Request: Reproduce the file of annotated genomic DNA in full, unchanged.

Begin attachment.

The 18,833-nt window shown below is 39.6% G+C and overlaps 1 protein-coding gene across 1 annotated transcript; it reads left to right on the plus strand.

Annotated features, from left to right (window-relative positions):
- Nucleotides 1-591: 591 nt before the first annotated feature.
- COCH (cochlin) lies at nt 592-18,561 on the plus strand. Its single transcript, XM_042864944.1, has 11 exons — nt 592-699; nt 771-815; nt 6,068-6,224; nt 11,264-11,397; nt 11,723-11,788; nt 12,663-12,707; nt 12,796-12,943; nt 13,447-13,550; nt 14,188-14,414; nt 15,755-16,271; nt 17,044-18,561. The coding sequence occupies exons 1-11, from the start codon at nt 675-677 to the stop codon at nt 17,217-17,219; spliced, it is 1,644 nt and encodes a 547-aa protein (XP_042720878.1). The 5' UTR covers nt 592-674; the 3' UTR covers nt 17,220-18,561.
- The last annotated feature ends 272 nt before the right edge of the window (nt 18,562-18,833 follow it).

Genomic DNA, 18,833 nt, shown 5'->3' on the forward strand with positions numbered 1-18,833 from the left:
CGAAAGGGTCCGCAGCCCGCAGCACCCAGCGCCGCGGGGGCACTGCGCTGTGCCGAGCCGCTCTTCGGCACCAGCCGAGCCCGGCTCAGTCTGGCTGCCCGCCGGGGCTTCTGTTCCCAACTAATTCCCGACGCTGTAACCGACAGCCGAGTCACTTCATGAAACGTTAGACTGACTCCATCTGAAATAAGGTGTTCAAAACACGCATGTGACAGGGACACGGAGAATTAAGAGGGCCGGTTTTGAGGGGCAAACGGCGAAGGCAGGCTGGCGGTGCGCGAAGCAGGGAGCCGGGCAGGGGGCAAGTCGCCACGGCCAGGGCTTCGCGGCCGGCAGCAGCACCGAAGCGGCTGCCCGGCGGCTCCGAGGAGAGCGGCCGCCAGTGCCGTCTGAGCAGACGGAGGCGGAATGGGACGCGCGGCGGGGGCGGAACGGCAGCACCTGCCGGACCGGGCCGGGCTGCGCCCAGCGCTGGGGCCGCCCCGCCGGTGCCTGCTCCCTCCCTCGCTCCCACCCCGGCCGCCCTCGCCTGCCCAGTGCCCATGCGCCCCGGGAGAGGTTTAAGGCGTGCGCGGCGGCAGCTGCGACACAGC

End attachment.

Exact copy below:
The 18,833-nt window shown below is 39.6% G+C and overlaps 1 protein-coding gene across 1 annotated transcript; it reads left to right on the plus strand.

Annotated features, from left to right (window-relative positions):
- Nucleotides 1-591: 591 nt before the first annotated feature.
- COCH (cochlin) lies at nt 592-18,561 on the plus strand. Its single transcript, XM_042864944.1, has 11 exons — nt 592-699; nt 771-815; nt 6,068-6,224; nt 11,264-11,397; nt 11,723-11,788; nt 12,663-12,707; nt 12,796-12,943; nt 13,447-13,550; nt 14,188-14,414; nt 15,755-16,271; nt 17,044-18,561. The coding sequence occupies exons 1-11, from the start codon at nt 675-677 to the stop codon at nt 17,217-17,219; spliced, it is 1,644 nt and encodes a 547-aa protein (XP_042720878.1). The 5' UTR covers nt 592-674; the 3' UTR covers nt 17,220-18,561.
- The last annotated feature ends 272 nt before the right edge of the window (nt 18,562-18,833 follow it).

Genomic DNA, 18,833 nt, shown 5'->3' on the forward strand with positions numbered 1-18,833 from the left:
CGAAAGGGTCCGCAGCCCGCAGCACCCAGCGCCGCGGGGGCACTGCGCTGTGCCGAGCCGCTCTTCGGCACCAGCCGAGCCCGGCTCAGTCTGGCTGCCCGCCGGGGCTTCTGTTCCCAACTAATTCCCGACGCTGTAACCGACAGCCGAGTCACTTCATGAAACGTTAGACTGACTCCATCTGAAATAAGGTGTTCAAAACACGCATGTGACAGGGACACGGAGAATTAAGAGGGCCGGTTTTGAGGGGCAAACGGCGAAGGCAGGCTGGCGGTGCGCGAAGCAGGGAGCCGGGCAGGGGGCAAGTCGCCACGGCCAGGGCTTCGCGGCCGGCAGCAGCACCGAAGCGGCTGCCCGGCGGCTCCGAGGAGAGCGGCCGCCAGTGCCGTCTGAGCAGACGGAGGCGGAATGGGACGCGCGGCGGGGGCGGAACGGCAGCACCTGCCGGACCGGGCCGGGCTGCGCCCAGCGCTGGGGCCGCCCCGCCGGTGCCTGCTCCCTCCCTCGCTCCCACCCCGGCCGCCCTCGCCTGCCCAGTGCCCATGCGCCCCGGGAGAGGTTTAAGGCGTGCGCGGCGGCAGCTGCGACACAGC